High hopes for female drivers in 2014
The day is coming. There will be paddocks with a representative number of women in NASCAR, IndyCar and NHRA. There will be female crew chiefs and engineers. They will worry about performance and be enslaved in the gender-neutral pursuit of sponsor dollars. It will be an egalitarian rat race. It will be blissful.
That day won't fall in 2014, but it's coming. Paige Decker, Ayla Agren and maybe even Karsyn Elledge will see to that. For now, there is more to do to advance women in racing, from Danica Patrick becoming a more formidable part of the Sprint Cup Series to several other talented women finding proper jobs.
Here are 10 things that could advance the interests of women in racing in 2014:
Danica Patrick pleasantly surprises
Patrick was extremely rookie-like after a flourish in Speedweeks last season when she became the first woman to win a pole and lead laps in the Daytona 500 and was in contention for what would have been a world-tilting win in the final laps. Thereafter, she was pedestrian, finishing no higher than 12th, and was 27th in final points.
Still early in her stock car career, with just 46 Sprint Cup and 60 Nationwide races, Patrick is surrounded by success and experience in teammates Tony Stewart, Kurt Busch (four Cup titles between them) and two-time Nationwide champion Kevin Harvick. Osmosis could be a powerful force for development for Patrick this season. And so should experience.
A new Chase for the Sprint Cup format in which race winners are virtually assured of a playoff spot should make her an interesting variable or at least a longer-lasting conversation piece this season. Win at Daytona or Talladega and she's in the Chase. That might get her in the papers.
Simona de Silvestro studies hard
The 25-year-old Swiss driver is leaving IndyCar after four seasons to become an "affiliated" driver with Sauber, which, according to a team release, means she will spend the year "testing, participating in simulator training and preparing for the mental and physical demands of F1" beginning in 2015.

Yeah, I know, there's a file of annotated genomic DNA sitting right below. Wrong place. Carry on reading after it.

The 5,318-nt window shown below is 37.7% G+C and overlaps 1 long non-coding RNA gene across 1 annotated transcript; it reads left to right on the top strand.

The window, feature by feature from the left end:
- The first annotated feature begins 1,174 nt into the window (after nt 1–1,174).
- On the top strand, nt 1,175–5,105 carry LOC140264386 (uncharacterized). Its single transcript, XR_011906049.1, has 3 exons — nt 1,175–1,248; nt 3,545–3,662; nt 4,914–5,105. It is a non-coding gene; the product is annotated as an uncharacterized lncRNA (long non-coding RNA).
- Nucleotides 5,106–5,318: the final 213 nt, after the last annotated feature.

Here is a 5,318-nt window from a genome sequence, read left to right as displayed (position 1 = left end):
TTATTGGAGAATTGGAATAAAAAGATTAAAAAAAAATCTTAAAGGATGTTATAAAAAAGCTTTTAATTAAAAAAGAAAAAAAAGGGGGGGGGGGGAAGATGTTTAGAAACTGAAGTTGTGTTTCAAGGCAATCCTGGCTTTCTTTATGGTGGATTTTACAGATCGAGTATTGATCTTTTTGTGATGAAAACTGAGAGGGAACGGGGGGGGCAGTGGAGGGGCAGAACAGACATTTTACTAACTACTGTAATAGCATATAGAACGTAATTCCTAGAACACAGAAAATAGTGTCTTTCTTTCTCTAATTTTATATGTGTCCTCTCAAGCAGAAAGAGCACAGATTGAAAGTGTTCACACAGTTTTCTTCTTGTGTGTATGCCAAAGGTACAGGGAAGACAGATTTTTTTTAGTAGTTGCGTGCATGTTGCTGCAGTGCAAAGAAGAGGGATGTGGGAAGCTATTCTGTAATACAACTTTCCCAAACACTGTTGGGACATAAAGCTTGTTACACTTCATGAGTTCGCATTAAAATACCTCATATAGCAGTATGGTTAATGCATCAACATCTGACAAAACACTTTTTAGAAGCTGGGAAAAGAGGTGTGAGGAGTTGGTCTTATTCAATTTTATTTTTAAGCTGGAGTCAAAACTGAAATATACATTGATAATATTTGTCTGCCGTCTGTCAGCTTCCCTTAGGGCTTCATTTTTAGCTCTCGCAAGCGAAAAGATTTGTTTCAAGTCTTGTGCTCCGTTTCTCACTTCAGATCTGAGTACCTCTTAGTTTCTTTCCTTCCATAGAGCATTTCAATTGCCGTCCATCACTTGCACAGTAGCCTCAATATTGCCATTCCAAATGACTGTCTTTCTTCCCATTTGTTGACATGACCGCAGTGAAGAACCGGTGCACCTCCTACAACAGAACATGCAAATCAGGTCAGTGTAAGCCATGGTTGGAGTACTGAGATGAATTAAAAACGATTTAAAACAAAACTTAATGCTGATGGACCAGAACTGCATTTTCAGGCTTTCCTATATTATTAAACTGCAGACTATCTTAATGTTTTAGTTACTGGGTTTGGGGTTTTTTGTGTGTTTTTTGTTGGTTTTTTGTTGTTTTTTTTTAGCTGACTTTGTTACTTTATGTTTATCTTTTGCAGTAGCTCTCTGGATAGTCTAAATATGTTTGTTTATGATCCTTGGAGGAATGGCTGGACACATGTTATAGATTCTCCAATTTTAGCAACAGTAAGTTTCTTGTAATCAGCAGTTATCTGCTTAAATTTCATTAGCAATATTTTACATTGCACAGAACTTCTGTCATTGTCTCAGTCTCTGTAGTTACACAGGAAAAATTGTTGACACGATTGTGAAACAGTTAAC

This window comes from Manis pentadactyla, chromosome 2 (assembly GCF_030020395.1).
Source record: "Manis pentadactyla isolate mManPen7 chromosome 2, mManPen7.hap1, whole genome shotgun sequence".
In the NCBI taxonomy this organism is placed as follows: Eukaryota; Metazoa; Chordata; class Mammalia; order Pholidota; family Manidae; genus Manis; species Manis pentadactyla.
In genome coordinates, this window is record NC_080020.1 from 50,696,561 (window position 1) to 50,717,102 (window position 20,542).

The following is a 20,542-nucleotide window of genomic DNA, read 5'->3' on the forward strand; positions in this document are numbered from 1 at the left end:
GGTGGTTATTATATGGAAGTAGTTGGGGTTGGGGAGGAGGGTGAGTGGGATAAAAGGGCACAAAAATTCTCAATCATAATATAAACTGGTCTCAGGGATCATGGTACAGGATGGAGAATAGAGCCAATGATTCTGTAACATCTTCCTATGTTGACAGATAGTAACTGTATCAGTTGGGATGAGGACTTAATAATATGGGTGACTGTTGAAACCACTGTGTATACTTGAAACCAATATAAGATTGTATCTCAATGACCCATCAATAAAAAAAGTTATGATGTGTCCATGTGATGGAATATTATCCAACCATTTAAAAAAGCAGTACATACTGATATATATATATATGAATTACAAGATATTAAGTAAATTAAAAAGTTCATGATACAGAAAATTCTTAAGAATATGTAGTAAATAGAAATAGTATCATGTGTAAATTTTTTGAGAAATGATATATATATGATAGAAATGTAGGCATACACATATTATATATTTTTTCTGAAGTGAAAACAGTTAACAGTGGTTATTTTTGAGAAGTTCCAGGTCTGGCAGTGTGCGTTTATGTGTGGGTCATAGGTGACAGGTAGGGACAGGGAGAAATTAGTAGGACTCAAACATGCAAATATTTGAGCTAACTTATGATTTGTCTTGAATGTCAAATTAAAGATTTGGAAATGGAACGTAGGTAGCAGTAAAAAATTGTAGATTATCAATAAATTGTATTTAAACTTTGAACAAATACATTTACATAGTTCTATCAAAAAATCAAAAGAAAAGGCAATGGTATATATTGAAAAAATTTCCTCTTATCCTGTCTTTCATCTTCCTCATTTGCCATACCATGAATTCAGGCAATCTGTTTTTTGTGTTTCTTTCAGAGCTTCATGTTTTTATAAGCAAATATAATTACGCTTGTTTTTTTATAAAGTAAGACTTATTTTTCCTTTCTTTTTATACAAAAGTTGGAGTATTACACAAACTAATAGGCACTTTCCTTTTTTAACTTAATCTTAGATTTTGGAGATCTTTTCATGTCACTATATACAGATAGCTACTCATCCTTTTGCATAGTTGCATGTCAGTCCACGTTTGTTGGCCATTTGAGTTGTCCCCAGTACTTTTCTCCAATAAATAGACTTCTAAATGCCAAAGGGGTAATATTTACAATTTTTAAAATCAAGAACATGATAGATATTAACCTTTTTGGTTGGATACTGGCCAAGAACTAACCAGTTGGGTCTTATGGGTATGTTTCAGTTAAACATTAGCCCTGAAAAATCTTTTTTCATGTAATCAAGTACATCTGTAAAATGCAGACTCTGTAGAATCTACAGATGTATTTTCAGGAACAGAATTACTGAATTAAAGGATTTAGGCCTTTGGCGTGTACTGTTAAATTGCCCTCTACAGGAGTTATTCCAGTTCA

"Simona's ambition is to enter Formula One in 2015," Sauber team principal Monisha Kaltenborn said. "We regard her as a very talented race driver, and we, therefore, decided to take her on board as an affiliated driver and support her on her way to the pinnacle of motorsport."
De Silvestro had a breakthrough IndyCar campaign in 2013, producing her best career IndyCar race -- second at Houston -- and points finish -- 13th. Now she focuses on earning an F1 license. Her departure is a net loss of talent and personality for IndyCar.
Johanna Long remains in NASCAR
The 21-year-old from Pensacola, Fla., validated her growing reputation and seemed to energize her fledgling career by winning the prestigious Snowball Derby late models race in 2010, but two partial-schedule seasons with an underfunded Nationwide team based in Indiana has sapped her momentum. She is searching for work as that team, ML Motorsports, is now shuttered.
Long has talent. But being cast into the job market in December makes her prospects for 2014 sparse since jobs and sponsor resources have been allocated since last fall. Long needs to drive whatever keeps her around the circuit as she attempts to cobble something together for 2015.
Ashley Freiberg gets credit (or a check will do)
At what point does the Freiberg buzz begin? A season after becoming the first woman to win a Platinum Cup race and lead the standings in GT3 Cup, Freiberg last month became the first woman to win an overall Continental Tire SportsCar Challenge race and the first to win at Daytona International Speedway when she teamed with Shelby Blackstock to take the season-opening race.